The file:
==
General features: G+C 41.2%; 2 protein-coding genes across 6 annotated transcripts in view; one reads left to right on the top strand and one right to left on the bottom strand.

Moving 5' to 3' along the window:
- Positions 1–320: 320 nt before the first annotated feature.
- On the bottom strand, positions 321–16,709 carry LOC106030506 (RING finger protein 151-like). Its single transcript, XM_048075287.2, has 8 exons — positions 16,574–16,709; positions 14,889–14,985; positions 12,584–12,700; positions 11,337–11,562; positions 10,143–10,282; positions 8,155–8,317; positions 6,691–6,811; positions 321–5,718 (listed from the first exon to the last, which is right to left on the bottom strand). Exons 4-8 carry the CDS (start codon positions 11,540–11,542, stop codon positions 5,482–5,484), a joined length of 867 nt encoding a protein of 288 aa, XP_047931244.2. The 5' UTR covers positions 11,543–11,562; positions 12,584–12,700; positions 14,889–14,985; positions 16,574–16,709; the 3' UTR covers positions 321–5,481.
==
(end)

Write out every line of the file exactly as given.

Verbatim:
General features: G+C 41.2%; 2 protein-coding genes across 6 annotated transcripts in view; one reads left to right on the top strand and one right to left on the bottom strand.

Moving 5' to 3' along the window:
- Positions 1–320: 320 nt before the first annotated feature.
- On the bottom strand, positions 321–16,709 carry LOC106030506 (RING finger protein 151-like). Its single transcript, XM_048075287.2, has 8 exons — positions 16,574–16,709; positions 14,889–14,985; positions 12,584–12,700; positions 11,337–11,562; positions 10,143–10,282; positions 8,155–8,317; positions 6,691–6,811; positions 321–5,718 (listed from the first exon to the last, which is right to left on the bottom strand). Exons 4-8 carry the CDS (start codon positions 11,540–11,542, stop codon positions 5,482–5,484), a joined length of 867 nt encoding a protein of 288 aa, XP_047931244.2. The 5' UTR covers positions 11,543–11,562; positions 12,584–12,700; positions 14,889–14,985; positions 16,574–16,709; the 3' UTR covers positions 321–5,481.